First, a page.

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Better Buy: Suncor Energy (TSX:SU) or Imperial Oil (TSX:IMO)?

Oil pumps against sunset
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Although the sector has been beaten up pretty severely over the last few years, it’s probably a good idea to have at least one energy company in your portfolio.

There are two ways you can get exposure to the energy space. You can gamble on a small-time oil producers’ shares, which offer significant upside potential. These small producers could easily see their shares double, triple, or even more if the price of crude cooperates.

The problem with that strategy is these companies also come with significant bankruptcy risk. There’s a very real chance an investment could go to zero.

The safer way to get access to the sector is to buy a large integrated energy producer, one with significant downstream assets. These produce much steadier earnings, making it a safer investment. The trade-off is, such an investment won’t perform as well as a small producer if oil recovers.

To me, it’s a no-brainer. The safe investment should win every time.

With that in mind, let’s compare two of Canada’s steadiest oil companies, Suncor Energy (TSX:SU)(NYSE:SU) and Imperial Oil (TSX:IMO)(NYSE:IMO).

Asset comparison

After selling off conventional oil assets, Imperial Oil is now 100% focused on production from the oil sands. Between its three main assets in the region — including a joint venture with Suncor with Syncrude — the company produces about 400,000 barrels of oil each day.

Imperial’s downstream assets include three refineries — two which are located in Ontario, with the third in Alberta — as well as a rail transport terminal located in Edmonton. The company also supplies gasoline to nearly 2,200 Esso and Mobil stations across Canada and is Canada’s largest jet fuel supplier. Imperial also is a major asphalt producer.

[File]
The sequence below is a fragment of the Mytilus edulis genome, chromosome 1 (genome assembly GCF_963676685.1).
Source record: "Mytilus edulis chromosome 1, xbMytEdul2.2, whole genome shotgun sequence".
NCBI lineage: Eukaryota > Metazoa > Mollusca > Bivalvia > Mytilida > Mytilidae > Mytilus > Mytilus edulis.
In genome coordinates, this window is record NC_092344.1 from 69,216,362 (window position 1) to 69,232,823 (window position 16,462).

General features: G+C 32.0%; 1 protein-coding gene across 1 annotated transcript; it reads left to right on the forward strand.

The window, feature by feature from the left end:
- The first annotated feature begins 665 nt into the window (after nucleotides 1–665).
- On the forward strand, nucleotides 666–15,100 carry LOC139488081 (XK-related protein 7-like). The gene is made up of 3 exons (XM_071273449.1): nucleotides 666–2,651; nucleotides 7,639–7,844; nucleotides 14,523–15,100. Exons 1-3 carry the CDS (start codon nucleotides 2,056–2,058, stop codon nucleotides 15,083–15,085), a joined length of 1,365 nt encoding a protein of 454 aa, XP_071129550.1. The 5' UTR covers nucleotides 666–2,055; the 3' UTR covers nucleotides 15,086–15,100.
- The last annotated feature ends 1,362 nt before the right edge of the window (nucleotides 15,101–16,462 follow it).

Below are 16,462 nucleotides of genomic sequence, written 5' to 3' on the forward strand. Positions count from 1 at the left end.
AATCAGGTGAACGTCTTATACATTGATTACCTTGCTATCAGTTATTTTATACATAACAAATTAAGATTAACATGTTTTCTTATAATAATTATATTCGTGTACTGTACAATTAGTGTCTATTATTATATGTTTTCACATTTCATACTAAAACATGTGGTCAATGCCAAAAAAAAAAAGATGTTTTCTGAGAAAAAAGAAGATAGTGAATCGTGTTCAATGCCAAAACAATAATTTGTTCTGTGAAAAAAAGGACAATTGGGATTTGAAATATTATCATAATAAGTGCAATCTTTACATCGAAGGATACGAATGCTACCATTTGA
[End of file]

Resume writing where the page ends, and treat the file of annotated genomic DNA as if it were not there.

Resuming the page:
Suncor has a similar asset mix, with significant oil sands production, a large downstream business, and its own fleet of service stations. But Suncor has some other assets as well, including a growing offshore drilling program in Europe, a wind power division, and an ethanol plant.

Growth potential 

Imperial Oil has the edge in the short term, with plans to grow production from both its Kearl and Aspen oil sands projects. Total production is expected to rise some 15% in the next couple of years.

But Suncor likely has better long-term growth potential. It has two new oil sands projects planned. Lewis, which is expected to start construction in 2024, could produce up to 160,000 barrels of oil per day. And Meadow Creek could produce up to 80,000 barrels per day.

Dividend and shareholder rewards

Both Imperial Oil and Suncor have delivered decades of consistent dividend growth. Imperial Oil has increased its quarterly dividend 24 years in a row, while Suncor is just a little behind with its 17 years of consecutive dividend increases.

Suncor comes out slightly ahead when we consider current yield. Imperial’s payout is currently 2.1%, while Suncor’s 3.7% dividend is almost double Imperial’s payout, although the former does have a lower payout ratio.

Suncor has also been a consistent cannibal of its own shares, doing significant share buybacks in 2011-14, and 2017-18. Another $2 billion has been put aside for share buybacks this year. Imperial has been getting into the share-buyback game lately, repurchasing approximately 4% of its outstanding shares in 2018.

In terms of total shareholder return, Suncor is the clear winner. It has a history of returning more capital to shareholders, both via dividends and share buybacks.

The bottom line

Both Suncor and Imperial are among the best oil companies in Canada. Their diverse portfolios make them obvious choices for investors looking for exposure to the sector. You’d likely be satisfied owning either one of these great companies.

But if you forced me to choose one over the other, I’d go with Suncor. I like Suncor’s downstream business and its greater expansion potential. And shareholders have to love those aggressive share buybacks and the solid current dividend.

This article represents the opinion of the writer, who may disagree with the “official” recommendation position of a Motley Fool premium service or advisor. We’re Motley! Questioning an investing thesis — even one of our own — helps us all think critically about investing and make decisions that help us become smarter, happier, and richer, so we sometimes publish articles that may not be in line with recommendations, rankings or other content.

Fool contributor Nelson Smith has no position in any of the stocks mentioned.

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